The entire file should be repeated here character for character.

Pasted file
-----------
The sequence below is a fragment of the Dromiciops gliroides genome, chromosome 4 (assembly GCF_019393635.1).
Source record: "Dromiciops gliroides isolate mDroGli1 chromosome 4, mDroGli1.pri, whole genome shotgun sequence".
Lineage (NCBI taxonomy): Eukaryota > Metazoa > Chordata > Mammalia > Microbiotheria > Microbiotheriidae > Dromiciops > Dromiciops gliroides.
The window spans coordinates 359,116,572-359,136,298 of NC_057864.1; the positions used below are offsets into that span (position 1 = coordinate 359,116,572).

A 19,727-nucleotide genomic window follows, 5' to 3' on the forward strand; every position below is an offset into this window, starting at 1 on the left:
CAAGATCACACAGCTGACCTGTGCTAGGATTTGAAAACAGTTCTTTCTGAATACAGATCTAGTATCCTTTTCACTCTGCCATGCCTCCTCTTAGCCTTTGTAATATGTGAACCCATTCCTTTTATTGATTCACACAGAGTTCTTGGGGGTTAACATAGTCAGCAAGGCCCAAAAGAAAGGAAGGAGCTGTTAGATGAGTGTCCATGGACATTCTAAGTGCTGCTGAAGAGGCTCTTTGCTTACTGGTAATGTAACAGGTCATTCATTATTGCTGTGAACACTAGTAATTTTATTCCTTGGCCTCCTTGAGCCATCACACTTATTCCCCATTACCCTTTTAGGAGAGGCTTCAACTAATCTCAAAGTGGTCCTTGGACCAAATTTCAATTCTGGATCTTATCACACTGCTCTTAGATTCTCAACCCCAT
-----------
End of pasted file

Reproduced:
The sequence below is a fragment of the Dromiciops gliroides genome, chromosome 4 (assembly GCF_019393635.1).
Source record: "Dromiciops gliroides isolate mDroGli1 chromosome 4, mDroGli1.pri, whole genome shotgun sequence".
Lineage (NCBI taxonomy): Eukaryota > Metazoa > Chordata > Mammalia > Microbiotheria > Microbiotheriidae > Dromiciops > Dromiciops gliroides.
The window spans coordinates 359,116,572-359,136,298 of NC_057864.1; the positions used below are offsets into that span (position 1 = coordinate 359,116,572).

A 19,727-nucleotide genomic window follows, 5' to 3' on the forward strand; every position below is an offset into this window, starting at 1 on the left:
CAAGATCACACAGCTGACCTGTGCTAGGATTTGAAAACAGTTCTTTCTGAATACAGATCTAGTATCCTTTTCACTCTGCCATGCCTCCTCTTAGCCTTTGTAATATGTGAACCCATTCCTTTTATTGATTCACACAGAGTTCTTGGGGGTTAACATAGTCAGCAAGGCCCAAAAGAAAGGAAGGAGCTGTTAGATGAGTGTCCATGGACATTCTAAGTGCTGCTGAAGAGGCTCTTTGCTTACTGGTAATGTAACAGGTCATTCATTATTGCTGTGAACACTAGTAATTTTATTCCTTGGCCTCCTTGAGCCATCACACTTATTCCCCATTACCCTTTTAGGAGAGGCTTCAACTAATCTCAAAGTGGTCCTTGGACCAAATTTCAATTCTGGATCTTATCACACTGCTCTTAGATTCTCAACCCCAT